IOn external factors, as the US economy gains momentum the Federal Reserves are expected to start winding down theits bond-buying stimulus scheme, which has helped to fuel an investment splurge in Asias emerging market. The expectation of reducing $85 billion per month bond purchases by the Federal Reserves resulted in sucking the capital from the emerging market, including India. India is not alone in witnessing a free-falling in currency. From Turkey to South Africa, to Brazil, to Indonesia, most emerging countries are reeling under market pressure on their respective currencies. The worst is not yet over for the Indian rupee. The reaction in currency market will probably depend on how much the extent to which the Federal Reserves decides to reduce its bond purchases when it meets during September 17-18, 2013. There are indications that Indian rupee could hit 70 or 72 to the dollar between this month and early next year, a perceptible increase from the current level of 66-67 to the dollar. The depreciating rupee has caused prices of imported goods to rise and inflation to reach a double-digit. Along with unsustainable current account deficit, crippling budget deficit and slowing growth, India appears to be stuck in an economic mess for some time to come. Why has India landed in such a difficult situation? Indias economic growth is has been in a downturn for the last three years. It has been decelerating at a faster pace and yet did nothas failed to receive the attention of the government. Assuming that its growth momentum would last forever, India became complacent. and assumed that its growth momentum will last for ever. In the process, the government failed to address structural issues such as deteriorating physical infrastructure (roads, ports, electricity, etc) complex, and inflexible labor laws and business regulations. The government concentrated on growth per se and did not bother to look at the sources of growth. Prolonged fFailure to reform and strengthening of the infrastructure for quite some time has caused Indian growth to decelerate. Since the causes of slow down in growth are longstanding, quick recovery in growth is not on the horizon. India is in election mode and popular measures to win elections appear to be the priority of the government. Hence, structural reforms are likely to remain off the radar till a new government takes charge. In the absence of reforms and continuation of policy inaction to revive the economy, Indias economic owes woes are likely to persist. Given the demography of India, approximately one million new job seekers are entering the market every month for which Indian economy must grow at the rate of at least 7-8 percent per annum. Slower growth is therefore bound to generate fewer jobs, and hence the pool of unemployed, particularly youth will continue to rise. India is facing a serious policy dilemma. While slowdown in economic growth has triggered calls for easing monetary policy to help businesses and consumers get through this difficult period, the continued decline in rupee coupled with rising inflation and a large current account deficit have demanded tightening of the monetary policy. How to handleHandling this policy dilemma will be a challenging task for the new Governor of the Reserve Bank of India. When Ratan Tata, one of the countrys leading and most respected business leaders says that India has lost the confidence of the world, restoring global investors confidence will be yet another challenging task for the government. In sum, India needs to give attention to the quality of growth and not juston growth per se. It needs to address the issue of the large current account deficit by tightening monetary policy on the one hand and to curtailing non-essential imports on the other through tariff adjustments. It also needs to address the issue of crippling budget deficit by avoiding populist measures to provide subsidized food grain to about 810 million Indians with over trillion rupees of bills and that too, during the election year. Instead, if India spent trillions in strengthening infrastructure, it could will contribute to growth and will create jobs. The only constant is change. The country must continue to reform itself to cope with growing challenges. Postponement of reforms is bound to retard growth and create difficulties for the country. This is a lesson for all of us.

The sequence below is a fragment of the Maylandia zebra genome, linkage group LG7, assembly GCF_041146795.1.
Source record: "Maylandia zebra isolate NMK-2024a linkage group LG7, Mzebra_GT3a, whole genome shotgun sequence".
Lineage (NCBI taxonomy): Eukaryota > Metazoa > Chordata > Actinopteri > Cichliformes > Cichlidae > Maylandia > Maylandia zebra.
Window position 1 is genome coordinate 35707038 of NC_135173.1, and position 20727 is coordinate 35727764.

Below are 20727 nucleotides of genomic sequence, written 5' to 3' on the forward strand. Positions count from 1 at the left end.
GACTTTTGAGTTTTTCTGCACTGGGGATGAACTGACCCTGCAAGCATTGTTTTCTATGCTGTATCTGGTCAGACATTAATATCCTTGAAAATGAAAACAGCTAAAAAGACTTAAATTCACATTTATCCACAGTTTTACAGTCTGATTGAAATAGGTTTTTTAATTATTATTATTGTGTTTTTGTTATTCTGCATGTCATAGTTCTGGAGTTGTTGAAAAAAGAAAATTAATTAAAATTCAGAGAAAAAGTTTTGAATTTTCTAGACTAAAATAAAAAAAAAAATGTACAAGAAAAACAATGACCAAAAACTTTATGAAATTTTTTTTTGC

The writer is Principal and Dean of NUST School of Social Sciences and Humanities Islamabad. Email: ahkhan@nbs.edu.pk